Béla Fleck: Juno Concerto
by Jeff Tamarkin on May 17, 2017
It seems someone forgot to tell Béla Fleck that there are certain things a banjo just can’t do—like play with symphony orchestras. Thank you to those people who neglected to inform him because, like so much of Fleck’s work, is boundary-busting, breathtaking stuff. Fleck has said that he wrote the work—the album consists of the three-movement title piece performed with the Colorado Symphony, conducted by Jose Luis Gomez, and two additional tracks that pair Fleck with the Brooklyn Rider string quartet—for his young son, and, indeed, the primary composition oozes the newness and pure sense of wonder that accompanies parenthood. The “Juno Concerto,” as Fleck points out at the onset of his liner notes, is his second banjo concerto, and he’s allied with other classical musiciansfor other projects, but this one is the most ambitious and complex of the lot. The grandiosity of it really doesn’t manifest fully until midway into “Movement I,” as the interplay between banjo and orchestra—alternating at times, converging at others—falls into a groove that makes this unusual alignment feel perfectly natural. From there on out, you’ll find yourself wondering why banjos and orchestras aren’t sharing stages all the time. While the vibe on the two tracks with banjo and quartet is necessarily leaner—though it’s no less potent—on both “Griff” and “Quintet for Banjo and Strings: Movement II” Fleck finds a comfy place among the violins, viola and cello, and creates with them a new entity that obliterates genre and the roles of the instruments involved.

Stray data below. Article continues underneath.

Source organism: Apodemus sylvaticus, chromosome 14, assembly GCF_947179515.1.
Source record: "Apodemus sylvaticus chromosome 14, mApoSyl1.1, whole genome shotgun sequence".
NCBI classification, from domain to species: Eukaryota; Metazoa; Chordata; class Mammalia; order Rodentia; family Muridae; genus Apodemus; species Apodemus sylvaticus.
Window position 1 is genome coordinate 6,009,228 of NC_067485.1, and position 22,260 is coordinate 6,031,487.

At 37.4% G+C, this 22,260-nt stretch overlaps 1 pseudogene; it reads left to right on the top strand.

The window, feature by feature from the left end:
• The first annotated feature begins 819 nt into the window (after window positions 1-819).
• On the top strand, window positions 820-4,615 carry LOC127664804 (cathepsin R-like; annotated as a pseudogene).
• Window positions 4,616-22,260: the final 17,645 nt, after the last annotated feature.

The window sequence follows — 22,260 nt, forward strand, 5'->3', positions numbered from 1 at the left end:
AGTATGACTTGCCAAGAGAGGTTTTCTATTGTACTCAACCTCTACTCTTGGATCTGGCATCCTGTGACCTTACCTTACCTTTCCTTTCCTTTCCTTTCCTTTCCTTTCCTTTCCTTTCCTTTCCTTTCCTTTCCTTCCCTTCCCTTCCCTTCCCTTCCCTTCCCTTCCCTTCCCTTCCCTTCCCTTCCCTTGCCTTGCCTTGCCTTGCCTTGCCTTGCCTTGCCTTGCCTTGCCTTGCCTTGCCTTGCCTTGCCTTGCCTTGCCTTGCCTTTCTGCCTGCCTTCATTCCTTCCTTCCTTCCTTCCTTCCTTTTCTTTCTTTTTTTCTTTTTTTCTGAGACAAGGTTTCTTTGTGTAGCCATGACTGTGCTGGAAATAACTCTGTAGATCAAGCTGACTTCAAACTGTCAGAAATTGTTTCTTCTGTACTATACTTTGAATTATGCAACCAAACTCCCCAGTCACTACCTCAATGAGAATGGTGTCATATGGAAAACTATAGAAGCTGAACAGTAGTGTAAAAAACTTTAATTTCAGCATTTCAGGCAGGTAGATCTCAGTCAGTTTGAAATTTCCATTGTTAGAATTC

Authors: Jeff Tamarkin
Artist: Béla Fleck
Album: Juno Concerto